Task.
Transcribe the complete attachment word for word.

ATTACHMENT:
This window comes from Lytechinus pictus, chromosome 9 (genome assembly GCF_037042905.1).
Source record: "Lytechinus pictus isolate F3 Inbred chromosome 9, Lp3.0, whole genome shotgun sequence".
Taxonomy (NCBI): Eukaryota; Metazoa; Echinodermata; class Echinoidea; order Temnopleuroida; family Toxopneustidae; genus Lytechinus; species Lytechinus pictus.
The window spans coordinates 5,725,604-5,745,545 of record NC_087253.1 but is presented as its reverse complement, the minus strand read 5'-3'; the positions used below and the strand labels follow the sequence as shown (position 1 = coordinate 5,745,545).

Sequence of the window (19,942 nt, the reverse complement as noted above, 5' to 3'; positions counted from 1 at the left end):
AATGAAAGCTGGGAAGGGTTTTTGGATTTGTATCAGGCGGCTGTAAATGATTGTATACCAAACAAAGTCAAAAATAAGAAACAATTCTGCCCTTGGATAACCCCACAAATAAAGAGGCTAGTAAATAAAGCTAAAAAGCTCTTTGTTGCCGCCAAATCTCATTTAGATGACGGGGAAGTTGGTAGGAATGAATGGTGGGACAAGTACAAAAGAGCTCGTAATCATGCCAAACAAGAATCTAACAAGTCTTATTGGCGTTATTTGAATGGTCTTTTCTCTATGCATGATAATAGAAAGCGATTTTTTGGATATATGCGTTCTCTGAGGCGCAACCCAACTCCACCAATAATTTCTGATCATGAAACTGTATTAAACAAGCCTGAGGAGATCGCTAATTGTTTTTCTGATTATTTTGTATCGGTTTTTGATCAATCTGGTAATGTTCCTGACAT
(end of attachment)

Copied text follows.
This window comes from Lytechinus pictus, chromosome 9 (genome assembly GCF_037042905.1).
Source record: "Lytechinus pictus isolate F3 Inbred chromosome 9, Lp3.0, whole genome shotgun sequence".
Taxonomy (NCBI): Eukaryota; Metazoa; Echinodermata; class Echinoidea; order Temnopleuroida; family Toxopneustidae; genus Lytechinus; species Lytechinus pictus.
The window spans coordinates 5,725,604-5,745,545 of record NC_087253.1 but is presented as its reverse complement, the minus strand read 5'-3'; the positions used below and the strand labels follow the sequence as shown (position 1 = coordinate 5,745,545).

Sequence of the window (19,942 nt, the reverse complement as noted above, 5' to 3'; positions counted from 1 at the left end):
AATGAAAGCTGGGAAGGGTTTTTGGATTTGTATCAGGCGGCTGTAAATGATTGTATACCAAACAAAGTCAAAAATAAGAAACAATTCTGCCCTTGGATAACCCCACAAATAAAGAGGCTAGTAAATAAAGCTAAAAAGCTCTTTGTTGCCGCCAAATCTCATTTAGATGACGGGGAAGTTGGTAGGAATGAATGGTGGGACAAGTACAAAAGAGCTCGTAATCATGCCAAACAAGAATCTAACAAGTCTTATTGGCGTTATTTGAATGGTCTTTTCTCTATGCATGATAATAGAAAGCGATTTTTTGGATATATGCGTTCTCTGAGGCGCAACCCAACTCCACCAATAATTTCTGATCATGAAACTGTATTAAACAAGCCTGAGGAGATCGCTAATTGTTTTTCTGATTATTTTGTATCGGTTTTTGATCAATCTGGTAATGTTCCTGACAT